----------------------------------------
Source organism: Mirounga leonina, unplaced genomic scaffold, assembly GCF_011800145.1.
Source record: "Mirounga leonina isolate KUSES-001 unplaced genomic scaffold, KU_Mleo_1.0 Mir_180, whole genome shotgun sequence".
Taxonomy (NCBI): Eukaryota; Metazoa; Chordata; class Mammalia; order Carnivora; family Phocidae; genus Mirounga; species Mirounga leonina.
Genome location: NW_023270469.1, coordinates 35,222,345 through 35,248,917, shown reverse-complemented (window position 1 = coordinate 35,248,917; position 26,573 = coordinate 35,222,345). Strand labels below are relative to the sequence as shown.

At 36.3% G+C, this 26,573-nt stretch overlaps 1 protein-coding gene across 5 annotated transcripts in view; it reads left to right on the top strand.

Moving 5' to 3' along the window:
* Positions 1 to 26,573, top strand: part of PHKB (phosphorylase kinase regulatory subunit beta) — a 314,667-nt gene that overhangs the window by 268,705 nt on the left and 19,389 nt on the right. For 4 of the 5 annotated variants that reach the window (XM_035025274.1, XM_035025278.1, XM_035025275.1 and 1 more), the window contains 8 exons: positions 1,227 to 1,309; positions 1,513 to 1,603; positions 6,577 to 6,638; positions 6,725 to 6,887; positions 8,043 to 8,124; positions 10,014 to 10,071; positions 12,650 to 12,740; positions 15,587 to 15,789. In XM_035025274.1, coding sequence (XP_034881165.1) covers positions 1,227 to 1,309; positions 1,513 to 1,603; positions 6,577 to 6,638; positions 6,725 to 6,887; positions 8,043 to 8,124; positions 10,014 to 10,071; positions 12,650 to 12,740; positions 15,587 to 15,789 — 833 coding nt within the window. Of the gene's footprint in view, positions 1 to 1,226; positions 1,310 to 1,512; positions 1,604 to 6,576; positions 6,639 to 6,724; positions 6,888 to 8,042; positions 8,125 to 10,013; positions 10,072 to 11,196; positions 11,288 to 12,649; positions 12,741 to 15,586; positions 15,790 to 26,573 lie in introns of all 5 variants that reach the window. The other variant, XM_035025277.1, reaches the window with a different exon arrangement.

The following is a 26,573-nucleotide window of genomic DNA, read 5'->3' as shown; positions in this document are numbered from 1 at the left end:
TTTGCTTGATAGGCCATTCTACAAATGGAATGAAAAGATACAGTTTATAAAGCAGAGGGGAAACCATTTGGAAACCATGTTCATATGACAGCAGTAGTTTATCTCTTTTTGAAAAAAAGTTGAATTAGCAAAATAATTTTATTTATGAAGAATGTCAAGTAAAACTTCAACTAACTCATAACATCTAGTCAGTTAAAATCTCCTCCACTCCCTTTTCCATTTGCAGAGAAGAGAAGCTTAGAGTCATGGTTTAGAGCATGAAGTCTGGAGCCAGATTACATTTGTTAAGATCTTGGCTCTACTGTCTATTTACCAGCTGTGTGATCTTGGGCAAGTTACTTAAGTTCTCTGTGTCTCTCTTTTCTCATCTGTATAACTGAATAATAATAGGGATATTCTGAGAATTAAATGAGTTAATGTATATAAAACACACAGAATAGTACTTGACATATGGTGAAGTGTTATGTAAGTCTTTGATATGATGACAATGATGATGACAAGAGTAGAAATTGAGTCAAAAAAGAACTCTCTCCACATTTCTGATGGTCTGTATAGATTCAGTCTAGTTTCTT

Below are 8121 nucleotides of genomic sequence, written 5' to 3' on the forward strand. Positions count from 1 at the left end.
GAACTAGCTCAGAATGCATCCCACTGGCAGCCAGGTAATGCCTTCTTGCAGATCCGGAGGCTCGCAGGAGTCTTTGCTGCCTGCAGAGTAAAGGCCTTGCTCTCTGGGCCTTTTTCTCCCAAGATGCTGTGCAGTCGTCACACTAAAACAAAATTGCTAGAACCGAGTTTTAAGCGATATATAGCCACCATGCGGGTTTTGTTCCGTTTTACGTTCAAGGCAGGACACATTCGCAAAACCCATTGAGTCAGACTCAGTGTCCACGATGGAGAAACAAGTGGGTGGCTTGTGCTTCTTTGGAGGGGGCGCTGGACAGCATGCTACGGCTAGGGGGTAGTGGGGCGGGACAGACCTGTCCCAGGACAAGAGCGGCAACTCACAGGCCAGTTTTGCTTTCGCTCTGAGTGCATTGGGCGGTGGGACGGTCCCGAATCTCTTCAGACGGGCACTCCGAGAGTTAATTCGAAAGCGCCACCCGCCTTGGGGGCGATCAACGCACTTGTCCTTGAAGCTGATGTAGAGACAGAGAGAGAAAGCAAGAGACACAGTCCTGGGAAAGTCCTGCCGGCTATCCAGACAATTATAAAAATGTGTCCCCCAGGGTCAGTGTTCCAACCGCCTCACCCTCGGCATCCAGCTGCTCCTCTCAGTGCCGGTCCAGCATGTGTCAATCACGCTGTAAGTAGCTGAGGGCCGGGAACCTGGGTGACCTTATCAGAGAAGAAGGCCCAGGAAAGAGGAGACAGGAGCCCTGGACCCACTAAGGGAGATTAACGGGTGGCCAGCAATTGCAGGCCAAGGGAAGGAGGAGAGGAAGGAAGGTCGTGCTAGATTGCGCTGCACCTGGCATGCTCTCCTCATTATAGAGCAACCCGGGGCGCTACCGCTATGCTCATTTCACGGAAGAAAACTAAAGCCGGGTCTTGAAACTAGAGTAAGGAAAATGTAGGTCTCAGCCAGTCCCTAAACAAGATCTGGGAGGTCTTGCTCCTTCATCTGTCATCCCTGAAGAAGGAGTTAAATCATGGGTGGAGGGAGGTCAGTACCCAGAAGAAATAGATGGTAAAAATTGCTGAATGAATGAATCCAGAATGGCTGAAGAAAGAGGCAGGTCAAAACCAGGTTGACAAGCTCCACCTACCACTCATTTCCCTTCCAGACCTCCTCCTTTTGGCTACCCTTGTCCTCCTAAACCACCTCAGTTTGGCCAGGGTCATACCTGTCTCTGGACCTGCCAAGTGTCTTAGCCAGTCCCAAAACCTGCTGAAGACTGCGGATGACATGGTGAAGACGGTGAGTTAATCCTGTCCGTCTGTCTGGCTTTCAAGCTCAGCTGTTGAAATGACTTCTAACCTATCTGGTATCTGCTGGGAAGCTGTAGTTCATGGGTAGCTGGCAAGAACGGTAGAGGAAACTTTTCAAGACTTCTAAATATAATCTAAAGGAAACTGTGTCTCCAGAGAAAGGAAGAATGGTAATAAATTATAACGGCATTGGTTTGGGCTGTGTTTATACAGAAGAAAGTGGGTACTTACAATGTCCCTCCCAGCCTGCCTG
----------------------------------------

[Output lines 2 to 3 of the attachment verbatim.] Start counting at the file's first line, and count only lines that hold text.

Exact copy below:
Source record: "Mirounga leonina isolate KUSES-001 unplaced genomic scaffold, KU_Mleo_1.0 Mir_180, whole genome shotgun sequence".
Taxonomy (NCBI): Eukaryota; Metazoa; Chordata; class Mammalia; order Carnivora; family Phocidae; genus Mirounga; species Mirounga leonina.